Download
HTML Embed
HTML EMBED
Click to Copy
Marketplace Morning Report

America's many thirty-somethings

Jun 20, 2019

Latest Episodes

Download
HTML Embed
HTML EMBED
Click to Copy
Marketplace Morning Report
Download
HTML Embed
HTML EMBED
Click to Copy
Download
HTML Embed
HTML EMBED
Click to Copy
Download
HTML Embed
HTML EMBED
Click to Copy
Corner Office from Marketplace
Download
HTML Embed
HTML EMBED
Click to Copy
Marketplace Morning Report
Download
HTML Embed
HTML EMBED
Click to Copy
Marketplace Morning Report
Download
HTML Embed
HTML EMBED
Click to Copy
Marketplace Morning Report
Download
HTML Embed
HTML EMBED
Click to Copy
Marketplace Tech
Download
HTML Embed
HTML EMBED
Click to Copy
Download
HTML Embed
HTML EMBED
Click to Copy
Make Me Smart with Kai and Molly

Is Apple playing fair with e-book prices?

Molly Wood Aug 11, 2011
Share Now on:
HTML EMBED:
COPY

The suit, filed by Seattle based law firm Hagens Berman, says that Apple and the publishers secretly agreed to sell books using what’s called an agency model. That’s where the publisher decides what the book will cost the consumer and then the retailer (Amazon, Apple, Barnes & Noble) collects a set commission. This model contrasts with the wholesale model where a retailer buys the book and charges whatever it wants to the consumer.

That wholesale system had been what Amazon was using ever since it launched the Kindle back in 2007. At the time, Amazon was charging $9.99 for books even though it was paying the publisher more than that. Counter-intuitive? You’d think so, but Amazon was trying to make a massive land grab of the e-books market and was willing to lose some money in the short-term for more market dominance down the road.

Around the time Apple got into the e-books market in a more serious way with 2010’s iPad, the model shifted to agency, which meant that Apple wouldn’t have to incur the same losses that Amazon had. Steve Berman of the law firm Hagens Berman, which filed the suit, says “Apple and five of the largest publishers got together and agreed to fix the price or the floor at which e-books could be sold at any e-book distributor like Apple or Amazon.”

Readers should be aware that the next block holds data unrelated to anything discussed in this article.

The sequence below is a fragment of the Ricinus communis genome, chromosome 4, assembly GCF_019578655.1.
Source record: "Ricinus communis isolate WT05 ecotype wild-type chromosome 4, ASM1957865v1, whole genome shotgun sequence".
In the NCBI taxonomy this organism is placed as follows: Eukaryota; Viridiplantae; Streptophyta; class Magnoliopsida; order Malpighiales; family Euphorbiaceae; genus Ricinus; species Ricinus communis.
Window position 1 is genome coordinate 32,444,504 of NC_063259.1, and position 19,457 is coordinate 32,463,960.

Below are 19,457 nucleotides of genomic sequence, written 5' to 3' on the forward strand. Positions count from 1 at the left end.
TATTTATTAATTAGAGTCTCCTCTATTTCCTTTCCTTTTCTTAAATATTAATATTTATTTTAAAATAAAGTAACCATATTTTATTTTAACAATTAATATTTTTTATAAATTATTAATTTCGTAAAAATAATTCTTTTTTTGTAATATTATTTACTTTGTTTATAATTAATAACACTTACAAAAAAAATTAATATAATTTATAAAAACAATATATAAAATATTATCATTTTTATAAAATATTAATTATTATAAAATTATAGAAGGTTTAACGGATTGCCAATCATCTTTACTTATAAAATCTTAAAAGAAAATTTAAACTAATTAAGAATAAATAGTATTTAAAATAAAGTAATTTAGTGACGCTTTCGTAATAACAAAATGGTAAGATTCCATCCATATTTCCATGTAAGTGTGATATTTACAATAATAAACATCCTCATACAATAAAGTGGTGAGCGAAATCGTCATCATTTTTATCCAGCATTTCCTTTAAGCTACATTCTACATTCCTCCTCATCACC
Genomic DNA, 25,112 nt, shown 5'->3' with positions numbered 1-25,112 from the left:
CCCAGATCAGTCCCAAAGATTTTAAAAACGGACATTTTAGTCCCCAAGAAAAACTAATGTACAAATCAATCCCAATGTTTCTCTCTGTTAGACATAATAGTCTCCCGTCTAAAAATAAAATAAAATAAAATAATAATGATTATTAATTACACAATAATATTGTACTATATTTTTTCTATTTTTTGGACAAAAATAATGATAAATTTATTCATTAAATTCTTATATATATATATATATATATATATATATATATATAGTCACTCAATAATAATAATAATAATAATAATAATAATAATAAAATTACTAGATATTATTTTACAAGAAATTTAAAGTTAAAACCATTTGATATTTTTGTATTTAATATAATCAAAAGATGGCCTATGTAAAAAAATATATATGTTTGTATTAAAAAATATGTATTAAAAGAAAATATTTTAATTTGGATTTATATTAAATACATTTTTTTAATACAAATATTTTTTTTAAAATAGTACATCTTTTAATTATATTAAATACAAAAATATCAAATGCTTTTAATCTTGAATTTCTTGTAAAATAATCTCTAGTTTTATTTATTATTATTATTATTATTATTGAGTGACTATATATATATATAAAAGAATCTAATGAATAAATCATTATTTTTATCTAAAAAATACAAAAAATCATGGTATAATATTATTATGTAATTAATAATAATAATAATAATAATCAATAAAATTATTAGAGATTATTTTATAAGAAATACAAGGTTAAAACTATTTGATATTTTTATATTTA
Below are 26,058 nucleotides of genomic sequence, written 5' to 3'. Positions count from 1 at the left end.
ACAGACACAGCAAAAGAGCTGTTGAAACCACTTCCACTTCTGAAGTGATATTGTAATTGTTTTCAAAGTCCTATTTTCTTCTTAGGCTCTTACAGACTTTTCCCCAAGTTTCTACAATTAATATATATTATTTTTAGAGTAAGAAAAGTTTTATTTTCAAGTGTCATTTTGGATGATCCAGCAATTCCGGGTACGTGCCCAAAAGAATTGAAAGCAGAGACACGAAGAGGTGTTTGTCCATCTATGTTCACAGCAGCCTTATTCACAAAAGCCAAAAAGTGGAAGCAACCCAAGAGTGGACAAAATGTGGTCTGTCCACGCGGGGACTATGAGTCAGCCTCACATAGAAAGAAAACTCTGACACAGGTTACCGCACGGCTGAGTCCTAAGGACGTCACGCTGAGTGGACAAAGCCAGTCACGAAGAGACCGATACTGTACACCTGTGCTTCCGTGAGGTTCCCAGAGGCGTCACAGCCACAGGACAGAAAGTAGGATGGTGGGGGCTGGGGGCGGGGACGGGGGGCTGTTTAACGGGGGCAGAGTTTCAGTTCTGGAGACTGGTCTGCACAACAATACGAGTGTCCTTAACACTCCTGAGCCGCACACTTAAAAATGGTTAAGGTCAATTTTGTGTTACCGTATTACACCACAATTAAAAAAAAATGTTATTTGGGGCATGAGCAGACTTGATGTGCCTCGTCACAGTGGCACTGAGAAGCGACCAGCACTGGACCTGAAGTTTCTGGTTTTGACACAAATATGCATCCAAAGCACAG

As far as evidence, Berman points to the timing of the shift and says, “Second, we know that in the Apple agreement with the publishers, there are actual restrictions that say you can’t allow any other retailer to sell at a lower price than Apple. So that is in effect a written agreement to fix prices. Third, we know when Apple came out with iPad, (Steve) Jobs was asked how are you going to compete since Amazon has a lower price? He said there will no longer be a lower price in the market. So he knew that the publishers were going to force Amazon to raise prices.”

Mike Shatzkin is founder and CEO of the publishing consulting firm Idea Logical. He believes the shift to the the agency model came about honestly and that it is fairer to retailers. “This creates consistent price across all retailers and eliminates the ability of one deep pocketed retailer to drive everybody else out of the market.”

Also on this program, a new technology to make you vibrate more when you watch movies or play video games. Because maybe you’d enjoy vibrating more.

If you’re a member of your local public radio station, we thank you — because your support helps those stations keep programs like Marketplace on the air.  But for Marketplace to continue to grow, we need additional investment from those who care most about what we do: superfans like you.

Your donation — as little as $5 — helps us create more content that matters to you and your community, and to reach more people where they are – whether that’s radio, podcasts or online.

When you contribute directly to Marketplace, you become a partner in that mission: someone who understands that when we all get smarter, everybody wins.

Make a good investment!

Looking for a great deal?
Get ALL THREE of our new thank-you gifts when you donate $120.

This is a limited time offer – so act soon!